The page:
Quite recently, the City of Barcelona has included trams to its “efficient” public transport. As expected, the result has been a nice set of accidents of outstanding originality and beauty. But diminishing aesthetic reasons, the Mayor of Barcelona has decided to reduce the delay caused by the accidents. After a thorough study the following model has been established.

Every tram must go from an initial point *P*_{0} to a final point *P*_{n}
visiting the intermediate points *P*_{1}, …, *P*_{n−1} in this order.
For every 1 ≤ *i* ≤ *n*,
let *S*_{i} be the section that goes from *P*_{i−1} to *P*_{i}.
Every such section must be travelled at uniform speed *v*_{i},
which is chosen by the driver at *P*_{i−1}.
Let *M*_{i} be the maximum possible speed of the tram at *S*_{i},
and assume that the chosen speed is 0 < *v*_{i} ≤ *M*_{i}.
Then the probability of crashing in *S*_{i} is *v*_{i}/*M*_{i}.
When a crash happens,
the tram uses an efficient recovery system that lasts only 10 seconds.
Afterwards, the tram reaches *P*_{i} using an auxiliary (slow but safe) engine,
which provides a speed of 5 meters per second
and guarantees no more crashes in *S*_{i}.

For instance, assume that the section length is 300 meters,
and that the current maximum speed is 25 meters per second.
If the driver chooses to travel at 25 *m*/*s*,
the tram will crash for sure.
Since this can happen anywhere between *P*_{i−1} and *P*_{i},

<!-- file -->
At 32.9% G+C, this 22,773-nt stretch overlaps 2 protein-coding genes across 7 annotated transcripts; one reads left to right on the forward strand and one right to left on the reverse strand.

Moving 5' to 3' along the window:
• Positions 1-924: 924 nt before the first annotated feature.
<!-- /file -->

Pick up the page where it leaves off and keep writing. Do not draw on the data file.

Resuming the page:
for the sake of computation
we can assume that it will take place exactly in the middle point
(after 150 meters).
Therefore, on the average
the tram will spend 6 seconds to reach the middle point,
10 seconds to recover from the crash,
and 30 seconds to reach *P*_{i},
for a total of 46 seconds.
By contrast, if the tram starts traveling at 15 *m*/*s*,
with probability 0.6
it will crash and spend 10 + 10 + 30 = 50 seconds,
and with probability 0.4
it will reach *P*_{i} after 20 seconds without any crash.
The average time in this case is thus
just 0.6*50 + 0.4*20 = 38 seconds.

When the tram reaches every *P*_{i}, it stops for a few seconds
regardless of having crashed in *S*_{i} or not;
these few seconds (for simplicity, we consider them to be 0)
are enough to (almost) repair the tram:
the maximum speed reduces by 1 *m*/*s* after every crash.
In other words, if we call the initial maximum speed *M*_{0},
then we have *M*_{i} = *M*_{0} − *C*_{i},
where 0 ≤ *C*_{i} ≤ *i*−1 is the total number of crashes
suffered in *S*_{1}, …, *S*_{i−1}.

Write a program to print the optimal average travel time given the initial maximum speed and the length of every section.

[r]

**Input**

Input consists of several cases,
each one with *M*_{0} (a real number between 5 and 1000),
*n* (an integer number between 1 and *M*_{0} − 1),
and the length of every section
(each one a real number between 100 and 1000).

0

**Output**

For every case, print the optimal average travel time with four digits after the decimal point. The input cases have no precision issues.

Public test cases

**Input**

25 1 900 25 2 900 900 25 2 305.15 980.76 5 1 1000

**Output**

102.0000 205.0303 150.0000 210.0000

Information

- Author
- Salvador Roura
- Language
- English
- Official solutions
- C++
- User solutions
- C++